Around 400 B.C., Socrates was brought to trial on charges of corrupting the youth of Athens and “impiety.” Presumably, however, people believed then as we do now, that Socrates’ real crime was being too clever and, not insignificantly, a royal pain to those in power or, as Plato put it, a gadfly. Just as a gadfly is an insect that could sting a horse and prod it into action, so too could Socrates sting the state. He challenged the moral values of his contemporaries and refused to go along with unjust demands of tyrants, often obstructing their plans when he could. Socrates thought his service to Athens should have earned him free dinners for life. He was given a cup of hemlock instead.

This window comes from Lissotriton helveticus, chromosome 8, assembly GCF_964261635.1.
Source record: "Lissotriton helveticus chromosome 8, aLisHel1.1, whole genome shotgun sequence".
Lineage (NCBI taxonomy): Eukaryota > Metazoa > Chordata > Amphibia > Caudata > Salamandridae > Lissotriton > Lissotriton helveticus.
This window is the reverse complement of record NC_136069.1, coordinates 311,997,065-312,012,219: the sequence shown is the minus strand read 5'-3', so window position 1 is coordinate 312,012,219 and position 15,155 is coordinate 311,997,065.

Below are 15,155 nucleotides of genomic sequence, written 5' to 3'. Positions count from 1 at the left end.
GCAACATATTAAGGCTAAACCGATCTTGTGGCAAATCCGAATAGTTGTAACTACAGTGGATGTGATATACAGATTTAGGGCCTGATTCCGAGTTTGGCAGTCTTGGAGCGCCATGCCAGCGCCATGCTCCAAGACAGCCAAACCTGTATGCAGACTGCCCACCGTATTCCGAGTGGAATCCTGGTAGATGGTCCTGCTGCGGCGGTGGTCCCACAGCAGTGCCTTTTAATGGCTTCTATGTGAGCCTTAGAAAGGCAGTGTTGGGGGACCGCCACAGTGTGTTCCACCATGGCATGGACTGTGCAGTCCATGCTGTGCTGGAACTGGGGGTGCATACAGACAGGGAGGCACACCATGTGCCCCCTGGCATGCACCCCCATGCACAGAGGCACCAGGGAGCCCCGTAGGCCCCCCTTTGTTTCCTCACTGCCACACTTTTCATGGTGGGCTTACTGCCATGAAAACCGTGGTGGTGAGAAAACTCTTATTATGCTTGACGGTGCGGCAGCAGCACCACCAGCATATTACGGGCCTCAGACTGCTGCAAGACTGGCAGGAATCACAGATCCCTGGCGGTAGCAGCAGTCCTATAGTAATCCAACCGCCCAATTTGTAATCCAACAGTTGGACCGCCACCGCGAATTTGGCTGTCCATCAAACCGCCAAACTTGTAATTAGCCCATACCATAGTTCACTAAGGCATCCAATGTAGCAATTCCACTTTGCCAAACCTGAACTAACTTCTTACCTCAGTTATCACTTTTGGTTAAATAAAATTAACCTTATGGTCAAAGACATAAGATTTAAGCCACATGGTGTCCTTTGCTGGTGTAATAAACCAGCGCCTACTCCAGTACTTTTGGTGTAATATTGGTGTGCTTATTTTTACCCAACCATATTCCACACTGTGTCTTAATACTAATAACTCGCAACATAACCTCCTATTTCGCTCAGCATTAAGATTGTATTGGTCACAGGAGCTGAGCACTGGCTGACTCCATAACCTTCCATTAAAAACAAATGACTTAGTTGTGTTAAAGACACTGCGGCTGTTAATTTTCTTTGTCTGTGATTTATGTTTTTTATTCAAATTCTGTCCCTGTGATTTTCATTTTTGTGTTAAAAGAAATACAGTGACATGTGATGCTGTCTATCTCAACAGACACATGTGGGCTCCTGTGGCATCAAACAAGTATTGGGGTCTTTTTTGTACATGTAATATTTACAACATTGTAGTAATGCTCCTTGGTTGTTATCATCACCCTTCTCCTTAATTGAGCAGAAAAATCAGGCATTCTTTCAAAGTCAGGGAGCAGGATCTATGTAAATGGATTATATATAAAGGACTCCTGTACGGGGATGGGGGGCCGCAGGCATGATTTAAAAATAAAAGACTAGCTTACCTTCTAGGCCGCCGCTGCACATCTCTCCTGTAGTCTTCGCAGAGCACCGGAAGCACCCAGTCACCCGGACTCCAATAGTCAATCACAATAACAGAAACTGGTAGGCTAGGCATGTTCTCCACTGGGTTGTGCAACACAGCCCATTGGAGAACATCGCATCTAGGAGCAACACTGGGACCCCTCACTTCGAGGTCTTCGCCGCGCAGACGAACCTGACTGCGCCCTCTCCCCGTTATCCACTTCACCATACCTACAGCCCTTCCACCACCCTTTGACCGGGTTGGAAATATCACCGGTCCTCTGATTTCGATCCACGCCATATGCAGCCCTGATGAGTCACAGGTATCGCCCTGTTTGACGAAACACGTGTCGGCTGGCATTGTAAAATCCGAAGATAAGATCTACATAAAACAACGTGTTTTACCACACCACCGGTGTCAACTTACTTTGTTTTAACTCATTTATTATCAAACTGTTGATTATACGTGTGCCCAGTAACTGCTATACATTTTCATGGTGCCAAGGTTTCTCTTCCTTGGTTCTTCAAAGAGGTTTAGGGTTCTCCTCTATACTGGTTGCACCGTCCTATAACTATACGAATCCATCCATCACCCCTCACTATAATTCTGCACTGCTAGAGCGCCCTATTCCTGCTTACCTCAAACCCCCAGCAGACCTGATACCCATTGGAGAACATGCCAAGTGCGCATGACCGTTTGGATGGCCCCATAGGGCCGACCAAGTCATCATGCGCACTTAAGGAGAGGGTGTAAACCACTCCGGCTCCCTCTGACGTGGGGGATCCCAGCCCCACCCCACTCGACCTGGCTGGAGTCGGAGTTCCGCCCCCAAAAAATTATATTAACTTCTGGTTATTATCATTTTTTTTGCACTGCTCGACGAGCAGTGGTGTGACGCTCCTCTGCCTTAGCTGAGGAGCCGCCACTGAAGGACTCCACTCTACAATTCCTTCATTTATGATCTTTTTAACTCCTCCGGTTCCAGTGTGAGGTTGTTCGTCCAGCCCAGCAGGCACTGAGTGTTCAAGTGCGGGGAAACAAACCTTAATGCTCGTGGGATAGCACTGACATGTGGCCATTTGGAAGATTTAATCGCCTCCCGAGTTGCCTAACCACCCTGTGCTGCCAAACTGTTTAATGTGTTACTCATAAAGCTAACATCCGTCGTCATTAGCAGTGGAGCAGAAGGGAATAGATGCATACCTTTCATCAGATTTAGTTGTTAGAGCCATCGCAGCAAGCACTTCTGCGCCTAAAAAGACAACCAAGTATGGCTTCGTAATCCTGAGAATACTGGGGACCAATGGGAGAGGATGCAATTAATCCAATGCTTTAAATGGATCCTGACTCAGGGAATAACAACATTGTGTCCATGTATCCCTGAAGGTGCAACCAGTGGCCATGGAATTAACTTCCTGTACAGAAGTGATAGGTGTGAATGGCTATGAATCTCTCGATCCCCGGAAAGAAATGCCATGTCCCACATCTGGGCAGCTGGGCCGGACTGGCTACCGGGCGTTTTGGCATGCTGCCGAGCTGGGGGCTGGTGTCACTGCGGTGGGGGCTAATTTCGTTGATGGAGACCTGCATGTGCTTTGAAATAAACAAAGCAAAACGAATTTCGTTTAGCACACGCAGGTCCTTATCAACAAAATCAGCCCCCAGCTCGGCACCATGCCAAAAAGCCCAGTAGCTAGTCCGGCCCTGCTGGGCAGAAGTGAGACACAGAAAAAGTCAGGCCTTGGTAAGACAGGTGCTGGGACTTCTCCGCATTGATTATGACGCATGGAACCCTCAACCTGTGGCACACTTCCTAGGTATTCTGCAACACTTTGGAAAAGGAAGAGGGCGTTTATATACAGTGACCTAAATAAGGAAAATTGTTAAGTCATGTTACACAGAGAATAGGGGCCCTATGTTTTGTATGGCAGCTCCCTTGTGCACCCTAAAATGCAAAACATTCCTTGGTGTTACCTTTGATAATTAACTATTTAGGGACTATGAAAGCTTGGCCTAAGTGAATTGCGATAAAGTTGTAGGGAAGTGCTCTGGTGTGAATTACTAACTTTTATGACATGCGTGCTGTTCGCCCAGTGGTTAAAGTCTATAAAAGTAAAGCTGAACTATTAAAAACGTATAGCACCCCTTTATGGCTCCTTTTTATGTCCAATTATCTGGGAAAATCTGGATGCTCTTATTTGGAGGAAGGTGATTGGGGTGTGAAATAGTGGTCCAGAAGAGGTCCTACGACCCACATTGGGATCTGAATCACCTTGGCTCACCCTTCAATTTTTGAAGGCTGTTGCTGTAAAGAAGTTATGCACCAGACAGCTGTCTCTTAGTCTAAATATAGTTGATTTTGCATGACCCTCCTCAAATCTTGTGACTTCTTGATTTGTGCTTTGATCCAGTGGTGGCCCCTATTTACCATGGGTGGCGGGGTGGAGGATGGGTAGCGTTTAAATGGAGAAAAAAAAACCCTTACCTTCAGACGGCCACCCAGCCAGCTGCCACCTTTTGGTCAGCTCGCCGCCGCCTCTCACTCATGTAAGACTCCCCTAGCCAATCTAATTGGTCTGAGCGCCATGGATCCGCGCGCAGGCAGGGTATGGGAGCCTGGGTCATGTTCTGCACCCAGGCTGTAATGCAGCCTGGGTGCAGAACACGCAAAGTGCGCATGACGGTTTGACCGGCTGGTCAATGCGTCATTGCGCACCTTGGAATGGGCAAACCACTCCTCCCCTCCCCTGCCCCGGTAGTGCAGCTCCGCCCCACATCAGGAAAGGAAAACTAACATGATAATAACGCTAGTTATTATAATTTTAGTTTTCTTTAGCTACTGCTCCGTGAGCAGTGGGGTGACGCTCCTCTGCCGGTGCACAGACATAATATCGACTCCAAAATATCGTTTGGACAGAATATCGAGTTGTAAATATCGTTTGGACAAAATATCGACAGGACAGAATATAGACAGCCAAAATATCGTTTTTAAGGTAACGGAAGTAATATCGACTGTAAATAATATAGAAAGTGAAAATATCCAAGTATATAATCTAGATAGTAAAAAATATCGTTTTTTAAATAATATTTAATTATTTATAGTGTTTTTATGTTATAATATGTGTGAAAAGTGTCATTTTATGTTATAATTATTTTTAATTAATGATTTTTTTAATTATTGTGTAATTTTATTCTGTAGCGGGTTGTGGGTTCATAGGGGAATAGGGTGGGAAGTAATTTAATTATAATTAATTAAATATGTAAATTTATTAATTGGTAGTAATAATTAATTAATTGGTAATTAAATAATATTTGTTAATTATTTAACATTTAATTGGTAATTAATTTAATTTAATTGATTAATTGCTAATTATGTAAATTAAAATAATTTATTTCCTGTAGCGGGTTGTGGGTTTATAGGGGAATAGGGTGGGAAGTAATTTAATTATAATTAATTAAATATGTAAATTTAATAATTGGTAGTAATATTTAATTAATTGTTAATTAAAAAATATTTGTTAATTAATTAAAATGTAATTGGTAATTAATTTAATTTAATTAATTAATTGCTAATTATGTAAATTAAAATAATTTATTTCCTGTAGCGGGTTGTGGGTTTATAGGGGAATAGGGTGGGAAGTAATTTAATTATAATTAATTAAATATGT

We have had gadflies among us ever since, but one contemporary breed in particular has come in for a rough time of late: the “hacktivist.” While none have yet been forced to drink hemlock, the state has come down on them with remarkable force. This is in large measure evidence of how poignant, and troubling, their message has been.